Percutaneous vertebroplasty (PVP) and PKP have been proven to be safe and effective to treat OVCFs time and time again [2, 5, 6, 1315]. However, in vsOVCFs with spinal compromise, many authors considered these two procedures to be relatively or even absolutely contraindicated because of technical difficulty, high risk of cement leakage and further spinal canal compromise [1619]. Nevertheless, the literature and our own experience demonstrate this assertion to be unfounded. Some studies reported good results with PVP owing to its analgesic and stabilising effects in the treatment of osteoporotic vertebral fractures with spinal canal compromise [18, 20, 21]. There are also some studies proving that PVP can be used in vsOVCFs with satisfactory results [7, 8, 22]. In our study, the VAS and ODI scores decreased significantly after the procedure, demonstrating that PKP could provide rapid, marked, and sustained improvements in pain and function in the treatment of vsOVCFs with spinal compromise.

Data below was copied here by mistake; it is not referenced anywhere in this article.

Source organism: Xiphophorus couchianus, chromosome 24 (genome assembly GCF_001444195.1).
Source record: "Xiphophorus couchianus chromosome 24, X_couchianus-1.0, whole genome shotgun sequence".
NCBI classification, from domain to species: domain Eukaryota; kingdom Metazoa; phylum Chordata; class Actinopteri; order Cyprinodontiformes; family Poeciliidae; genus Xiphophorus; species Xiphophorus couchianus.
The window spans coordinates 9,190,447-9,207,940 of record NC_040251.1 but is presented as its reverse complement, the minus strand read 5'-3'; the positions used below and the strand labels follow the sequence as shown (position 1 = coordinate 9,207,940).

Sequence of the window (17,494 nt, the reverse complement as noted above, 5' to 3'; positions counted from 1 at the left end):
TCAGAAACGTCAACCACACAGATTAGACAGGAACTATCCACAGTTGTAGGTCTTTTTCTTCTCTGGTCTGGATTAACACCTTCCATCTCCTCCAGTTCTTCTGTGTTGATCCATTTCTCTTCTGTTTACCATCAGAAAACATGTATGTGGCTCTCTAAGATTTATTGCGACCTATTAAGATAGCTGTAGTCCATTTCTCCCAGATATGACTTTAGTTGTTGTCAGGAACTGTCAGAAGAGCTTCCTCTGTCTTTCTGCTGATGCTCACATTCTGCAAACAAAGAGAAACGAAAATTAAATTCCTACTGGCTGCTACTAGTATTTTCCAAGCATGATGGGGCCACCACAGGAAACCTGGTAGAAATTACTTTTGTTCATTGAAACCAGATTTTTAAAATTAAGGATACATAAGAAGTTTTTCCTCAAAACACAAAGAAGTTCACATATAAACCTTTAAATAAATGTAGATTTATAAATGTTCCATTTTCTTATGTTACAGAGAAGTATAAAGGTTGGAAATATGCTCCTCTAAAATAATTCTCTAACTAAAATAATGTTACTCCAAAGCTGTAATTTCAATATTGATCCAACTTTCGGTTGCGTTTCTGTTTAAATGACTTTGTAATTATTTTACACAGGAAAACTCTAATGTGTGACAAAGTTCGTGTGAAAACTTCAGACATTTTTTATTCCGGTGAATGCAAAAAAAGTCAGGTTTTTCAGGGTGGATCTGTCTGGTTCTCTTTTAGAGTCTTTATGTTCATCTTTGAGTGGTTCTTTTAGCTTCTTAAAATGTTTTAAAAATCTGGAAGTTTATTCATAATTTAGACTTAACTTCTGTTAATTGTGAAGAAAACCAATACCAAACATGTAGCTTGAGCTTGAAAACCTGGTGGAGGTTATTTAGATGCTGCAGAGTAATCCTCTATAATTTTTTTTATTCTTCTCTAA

In vsOVCFs with spinal canal compromise, needle placement is technically demanding, because of the extreme kyphotic angle and the severe vertebral collapse. In our study, to avoid perforating the endplate, a low lateral transpedicular approach was adopted and bilateral double balloon inflation was performed to achieve en masse reduction [23] in all cases.